The final aspect of the English Paper 2 exam includes a reflection statement. This statement can range anywhere between 5 to 10 marks (out of 20), so it is crucial that students understand and complete this component to the best of their abilities. Reflection statements seek to provide analytical explanation behind students’ writing, and rationalise the creative choices made in conjunction with the exam stimulus. A reflection takes place after students complete their imaginative, discursive or persuasive writing.
Below are TutorTime’s essential components to writing a Band 6 reflection:
1. Rationale behind storyline and isolation of key techniques
Your reflection should begin with a brief explanation of why you chose the storyline of your piece. For example, if you complete an imaginative writing piece, your reflection could begin with: “I chose to write from the perspective of a teenage boy to interrogate the subconscious familial tensions that emerge when parents divorce”. However, do not spend too much time analysing your piece, and instead focus on the techniques that you included. For example, if your imaginative has a motif, you should mention this to the marker and explain why you chose to do so. Do not be afraid to quote your piece in your reflection.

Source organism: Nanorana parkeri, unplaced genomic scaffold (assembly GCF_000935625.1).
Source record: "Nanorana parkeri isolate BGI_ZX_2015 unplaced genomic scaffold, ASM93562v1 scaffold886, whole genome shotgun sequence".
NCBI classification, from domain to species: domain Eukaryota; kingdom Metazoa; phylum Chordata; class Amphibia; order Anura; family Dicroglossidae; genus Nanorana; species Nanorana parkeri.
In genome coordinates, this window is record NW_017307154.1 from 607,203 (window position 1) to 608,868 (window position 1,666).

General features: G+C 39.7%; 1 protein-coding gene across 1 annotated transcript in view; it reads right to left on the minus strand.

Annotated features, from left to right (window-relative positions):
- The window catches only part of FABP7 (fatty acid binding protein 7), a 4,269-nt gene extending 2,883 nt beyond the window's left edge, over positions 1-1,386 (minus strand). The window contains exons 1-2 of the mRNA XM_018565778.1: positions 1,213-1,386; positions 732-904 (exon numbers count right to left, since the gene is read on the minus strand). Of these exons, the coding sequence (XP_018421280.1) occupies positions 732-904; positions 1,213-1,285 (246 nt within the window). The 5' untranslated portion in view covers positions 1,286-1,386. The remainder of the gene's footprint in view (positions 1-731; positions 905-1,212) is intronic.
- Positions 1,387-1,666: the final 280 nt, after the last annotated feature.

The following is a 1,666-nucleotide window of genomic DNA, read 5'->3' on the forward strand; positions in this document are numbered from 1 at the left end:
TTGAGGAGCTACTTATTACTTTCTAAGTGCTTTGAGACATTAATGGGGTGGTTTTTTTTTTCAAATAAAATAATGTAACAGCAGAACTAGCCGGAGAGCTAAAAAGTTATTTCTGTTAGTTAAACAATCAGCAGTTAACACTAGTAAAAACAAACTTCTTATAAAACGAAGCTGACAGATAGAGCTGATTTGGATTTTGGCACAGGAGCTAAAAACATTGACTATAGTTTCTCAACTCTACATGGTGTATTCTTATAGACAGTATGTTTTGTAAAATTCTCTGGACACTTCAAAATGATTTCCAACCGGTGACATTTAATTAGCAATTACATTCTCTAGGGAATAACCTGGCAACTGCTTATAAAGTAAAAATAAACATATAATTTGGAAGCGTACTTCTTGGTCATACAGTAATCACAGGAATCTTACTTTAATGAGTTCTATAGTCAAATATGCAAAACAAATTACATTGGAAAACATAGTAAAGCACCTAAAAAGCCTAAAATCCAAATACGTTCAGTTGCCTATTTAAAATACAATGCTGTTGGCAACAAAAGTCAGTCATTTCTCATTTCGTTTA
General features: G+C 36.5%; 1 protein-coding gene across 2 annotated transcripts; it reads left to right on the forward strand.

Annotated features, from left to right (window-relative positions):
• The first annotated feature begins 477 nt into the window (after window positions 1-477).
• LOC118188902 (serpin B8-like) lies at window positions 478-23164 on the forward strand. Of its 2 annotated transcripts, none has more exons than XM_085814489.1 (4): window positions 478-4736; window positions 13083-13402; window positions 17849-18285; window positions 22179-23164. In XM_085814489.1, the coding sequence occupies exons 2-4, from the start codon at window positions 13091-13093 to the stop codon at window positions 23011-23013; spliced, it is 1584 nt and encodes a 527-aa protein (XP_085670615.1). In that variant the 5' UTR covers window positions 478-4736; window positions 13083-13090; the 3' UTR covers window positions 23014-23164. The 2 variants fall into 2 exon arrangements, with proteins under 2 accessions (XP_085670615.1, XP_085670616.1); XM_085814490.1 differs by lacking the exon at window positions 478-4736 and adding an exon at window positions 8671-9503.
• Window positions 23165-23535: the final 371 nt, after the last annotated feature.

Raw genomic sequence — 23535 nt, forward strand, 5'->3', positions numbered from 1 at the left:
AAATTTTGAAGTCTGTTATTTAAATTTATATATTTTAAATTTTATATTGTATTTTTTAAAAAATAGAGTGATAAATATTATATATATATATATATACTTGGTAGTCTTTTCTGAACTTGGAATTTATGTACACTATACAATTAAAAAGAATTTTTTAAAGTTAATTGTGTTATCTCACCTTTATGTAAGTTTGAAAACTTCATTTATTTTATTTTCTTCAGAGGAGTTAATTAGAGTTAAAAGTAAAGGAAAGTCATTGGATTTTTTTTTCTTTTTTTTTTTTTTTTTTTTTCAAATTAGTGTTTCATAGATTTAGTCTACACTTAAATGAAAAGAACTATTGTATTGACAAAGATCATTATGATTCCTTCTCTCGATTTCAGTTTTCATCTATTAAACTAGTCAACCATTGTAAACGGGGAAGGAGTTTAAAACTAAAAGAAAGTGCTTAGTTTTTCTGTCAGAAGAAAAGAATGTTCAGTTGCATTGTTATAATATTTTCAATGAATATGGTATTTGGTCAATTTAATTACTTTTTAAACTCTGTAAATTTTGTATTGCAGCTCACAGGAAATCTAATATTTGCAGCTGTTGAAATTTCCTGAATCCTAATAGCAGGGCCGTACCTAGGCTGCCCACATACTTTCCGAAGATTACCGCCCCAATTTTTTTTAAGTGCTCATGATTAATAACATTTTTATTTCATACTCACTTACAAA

2. Response to stimulus
Reflections must clearly outline how your writing piece thoroughly responds to the exam stimuli. For example, if the exam stimulus was a picture of a chessboard, you may want to write about how you used the technique of stichomythic dialogue to emulate the fast-moving discussion of a game of chess, or how the motif of ‘moves and countermoves’ was repeated throughout your writing. You must inform the marker that you have acknowledge and responded to the stimuli given. Do not be subtle in your inclusion of the stimulus.
3. Integration of Mod C text/s
Finally, your reflection should include the ways in which your writing has drawn from your Module C texts. For example, you may have been inspired by Nam Le’s conversational tone and use of flashbacks, or Margaret Atwood’s use of satire and intertextuality. Make it obvious to the marker that the ‘Craft of Writing’ prescribed texts have heavily influenced your own writing. Provide quotes and examples from your Mod C texts to substantiate this.
To learn more about how to write the perfect Mod C reflection, book a TutorTime tutor today!